If you’re still unsure about which path to take, we recommend talking to a software development expert who can help you assess your needs.

Comparison

When it comes to product development, there are a lot of different acronyms and terms that get thrown around. It can be not easy to keep track of them and even more challenging to understand what they mean. Two standard terms you may have heard are “proof of concept” (POC) and “minimum viable product” (MVP). But what exactly is the difference between these two concepts? Let’s take a closer look. Here is a clear illustration:

Specification POC MVP
Answers the Question Is my idea technically feasible? Will my product be viable?
User Interaction and Target Audience Is meant to be used internally to allow users to test the product. A target audience is a pre-selected group of potential customers.
 Provide a short-form functional version of the product that can be launched on the market.
Cost-Effectiveness Allows to get internal funding with a small budget Needs an estimated budget and allows to find an investor.

Example

Proof of Concept:

Walmart

The story of Walmart serves as a notable illustration of using a PoC. They faced the problem of disease traceability for their products delivered from different farms.  At the outbreak of food-borne disease, identifying its source could take a long time.  They required a method that would assist in tracing the origin of products and identify only the diseased farms.

Walmart decided to trace the product’s origins using blockchain technology. Walmart and their business partner IBM undertook two proof-of-concept projects to test their concept. Mango tracking in US retailers was one issue that was resolved. Another approach tried tracking the meat sold in Chinese Walmart stores. Both endeavors were successful.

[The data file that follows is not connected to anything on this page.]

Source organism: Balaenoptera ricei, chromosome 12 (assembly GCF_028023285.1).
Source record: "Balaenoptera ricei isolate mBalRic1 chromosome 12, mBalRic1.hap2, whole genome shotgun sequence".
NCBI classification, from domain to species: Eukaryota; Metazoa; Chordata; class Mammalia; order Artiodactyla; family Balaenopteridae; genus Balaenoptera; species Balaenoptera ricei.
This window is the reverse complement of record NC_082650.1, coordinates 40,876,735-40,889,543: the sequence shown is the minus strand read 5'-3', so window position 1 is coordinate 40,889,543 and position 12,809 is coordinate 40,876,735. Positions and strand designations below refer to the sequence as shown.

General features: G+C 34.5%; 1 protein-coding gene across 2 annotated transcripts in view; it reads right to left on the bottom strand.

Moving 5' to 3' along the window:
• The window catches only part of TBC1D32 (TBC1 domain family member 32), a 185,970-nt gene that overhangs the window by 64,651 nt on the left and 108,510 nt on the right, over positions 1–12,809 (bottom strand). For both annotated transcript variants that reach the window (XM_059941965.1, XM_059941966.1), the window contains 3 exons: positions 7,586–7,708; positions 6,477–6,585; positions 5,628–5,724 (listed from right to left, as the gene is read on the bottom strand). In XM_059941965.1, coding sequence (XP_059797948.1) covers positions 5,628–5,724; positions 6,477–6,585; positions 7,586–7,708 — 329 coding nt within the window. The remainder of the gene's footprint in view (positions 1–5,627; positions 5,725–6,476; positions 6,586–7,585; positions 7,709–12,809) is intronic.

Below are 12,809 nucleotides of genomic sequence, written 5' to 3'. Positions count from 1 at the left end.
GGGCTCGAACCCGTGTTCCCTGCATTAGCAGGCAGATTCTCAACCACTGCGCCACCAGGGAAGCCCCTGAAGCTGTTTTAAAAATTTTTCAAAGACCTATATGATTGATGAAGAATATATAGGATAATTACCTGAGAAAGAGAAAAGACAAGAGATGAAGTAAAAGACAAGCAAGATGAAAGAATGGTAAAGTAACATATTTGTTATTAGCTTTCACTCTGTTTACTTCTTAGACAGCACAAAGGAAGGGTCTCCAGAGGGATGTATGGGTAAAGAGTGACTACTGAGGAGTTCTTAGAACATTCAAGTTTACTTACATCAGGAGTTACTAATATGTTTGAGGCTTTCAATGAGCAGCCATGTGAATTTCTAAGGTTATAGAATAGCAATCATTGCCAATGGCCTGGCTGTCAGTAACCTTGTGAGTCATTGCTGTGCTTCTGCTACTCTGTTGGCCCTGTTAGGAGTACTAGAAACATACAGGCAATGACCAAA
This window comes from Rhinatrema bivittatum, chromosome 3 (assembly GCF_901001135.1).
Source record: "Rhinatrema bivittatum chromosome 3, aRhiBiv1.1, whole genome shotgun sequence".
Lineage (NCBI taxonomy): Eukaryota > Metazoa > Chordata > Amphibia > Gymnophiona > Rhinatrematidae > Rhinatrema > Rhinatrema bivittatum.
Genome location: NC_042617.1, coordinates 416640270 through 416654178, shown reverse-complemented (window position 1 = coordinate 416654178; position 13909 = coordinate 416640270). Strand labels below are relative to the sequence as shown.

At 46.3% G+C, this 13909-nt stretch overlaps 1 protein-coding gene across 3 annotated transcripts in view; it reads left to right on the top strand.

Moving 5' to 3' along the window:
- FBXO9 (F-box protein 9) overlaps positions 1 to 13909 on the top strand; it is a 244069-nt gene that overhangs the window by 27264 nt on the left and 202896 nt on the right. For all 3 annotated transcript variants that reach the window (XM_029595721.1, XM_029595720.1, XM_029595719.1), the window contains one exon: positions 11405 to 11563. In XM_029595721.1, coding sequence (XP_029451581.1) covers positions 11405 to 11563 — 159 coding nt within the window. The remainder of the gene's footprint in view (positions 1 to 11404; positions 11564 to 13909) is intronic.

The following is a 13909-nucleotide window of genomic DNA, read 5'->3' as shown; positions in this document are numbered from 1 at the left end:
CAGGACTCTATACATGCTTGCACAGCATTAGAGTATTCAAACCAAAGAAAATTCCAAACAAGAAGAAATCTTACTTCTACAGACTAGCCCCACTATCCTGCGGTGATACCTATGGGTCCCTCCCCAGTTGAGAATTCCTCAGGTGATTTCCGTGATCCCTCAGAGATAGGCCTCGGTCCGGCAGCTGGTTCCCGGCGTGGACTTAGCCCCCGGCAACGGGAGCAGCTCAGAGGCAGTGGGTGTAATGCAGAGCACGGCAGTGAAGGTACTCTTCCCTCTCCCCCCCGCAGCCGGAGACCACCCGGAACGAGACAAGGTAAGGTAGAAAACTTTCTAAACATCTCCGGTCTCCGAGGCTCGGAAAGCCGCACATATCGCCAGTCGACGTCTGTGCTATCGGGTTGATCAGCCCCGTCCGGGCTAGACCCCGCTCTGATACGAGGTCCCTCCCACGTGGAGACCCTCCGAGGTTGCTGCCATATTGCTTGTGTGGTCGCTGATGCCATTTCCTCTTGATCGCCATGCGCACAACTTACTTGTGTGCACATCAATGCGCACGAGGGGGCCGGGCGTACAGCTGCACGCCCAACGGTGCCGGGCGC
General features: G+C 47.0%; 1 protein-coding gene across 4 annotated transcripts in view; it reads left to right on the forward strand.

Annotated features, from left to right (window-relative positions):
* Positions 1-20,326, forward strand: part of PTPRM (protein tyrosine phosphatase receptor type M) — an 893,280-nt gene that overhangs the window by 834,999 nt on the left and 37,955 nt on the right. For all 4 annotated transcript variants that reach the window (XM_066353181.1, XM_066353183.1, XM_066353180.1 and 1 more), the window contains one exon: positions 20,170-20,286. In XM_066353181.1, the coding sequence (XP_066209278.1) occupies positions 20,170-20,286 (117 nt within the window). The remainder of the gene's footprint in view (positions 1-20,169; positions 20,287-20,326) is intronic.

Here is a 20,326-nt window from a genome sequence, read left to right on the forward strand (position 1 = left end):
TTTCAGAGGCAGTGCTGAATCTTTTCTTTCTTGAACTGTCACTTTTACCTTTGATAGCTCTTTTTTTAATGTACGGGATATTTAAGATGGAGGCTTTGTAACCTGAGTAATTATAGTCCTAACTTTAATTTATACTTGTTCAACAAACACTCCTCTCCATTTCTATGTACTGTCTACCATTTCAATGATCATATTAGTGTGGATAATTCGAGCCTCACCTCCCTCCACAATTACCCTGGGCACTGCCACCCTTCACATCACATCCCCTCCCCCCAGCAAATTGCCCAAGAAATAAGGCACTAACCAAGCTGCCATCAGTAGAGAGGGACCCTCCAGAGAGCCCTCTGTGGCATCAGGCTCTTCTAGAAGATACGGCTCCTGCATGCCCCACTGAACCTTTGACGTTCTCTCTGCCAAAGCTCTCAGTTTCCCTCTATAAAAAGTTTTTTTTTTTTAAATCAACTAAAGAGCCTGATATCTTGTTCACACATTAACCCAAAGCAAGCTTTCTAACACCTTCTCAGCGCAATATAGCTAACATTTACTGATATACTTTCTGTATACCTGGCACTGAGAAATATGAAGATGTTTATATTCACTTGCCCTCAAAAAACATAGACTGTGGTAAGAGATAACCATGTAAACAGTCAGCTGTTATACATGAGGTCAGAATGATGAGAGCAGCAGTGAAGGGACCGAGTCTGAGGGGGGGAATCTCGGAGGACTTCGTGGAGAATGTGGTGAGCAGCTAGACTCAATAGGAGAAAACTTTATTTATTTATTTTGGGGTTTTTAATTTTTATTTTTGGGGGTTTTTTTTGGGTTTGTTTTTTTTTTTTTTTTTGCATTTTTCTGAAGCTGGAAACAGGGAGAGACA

MVP:

Ebay

A minimum viable product launch demonstrates whether your product meets the demands of specific people. The next step is to choose whether to continue adding features or to refine your product. An example is eBay, which wants to produce amazing things. But they realize that a core feature set must be completed first for their vision to materialize. They created Promoted Listings Lite in this manner.

How to Improve

There are a few key ways to improve your MVP or proof of concept software development process:

  1.  Could you be clear on your objectives from the beginning? What are you trying to achieve with your MVP or proof of concept? What problem are you trying to solve? Once you understand your goals well, planning and executing your project will be easier.
  2.  Create a comprehensive plan. This should include all aspects of the project, from budget and timeline to technical requirements and risks. A well-thought-out plan will help keep the project on track and ensure everything is remembered.
  3. Stay flexible. An MVP or proof of concept will likely change as it progresses, so your approach must be flexible. Be prepared to change the plans as needed, and be bold and pivot if something isn’t working out as expected.
  4. Test early and often. Testing is essential at every stage of software development. Still, it’s necessary for an MVP or proof of concept where there is often less time for debugging and fixing errors. Make sure you test regularly.

Conclusion

In conclusion, proof of concept and MVP software development differ in many ways. The main difference is the development scope – Proof of Concept focuses on validating an idea, while Minimum Viable Product focuses on creating a functional product from those ideas. It’s essential to understand both concepts when launching your project to know what stage best suits your needs. We at VisionX can help you transform your business through IT consulting, custom software development, custom programming services, mobile development and consulting. Ultimately, choosing between the two will depend on how much time and resources you have available for development and the type of app or website you’re looking to build.

Let's Bring Your Vision to Life

Please enable JavaScript in your browser to complete this form.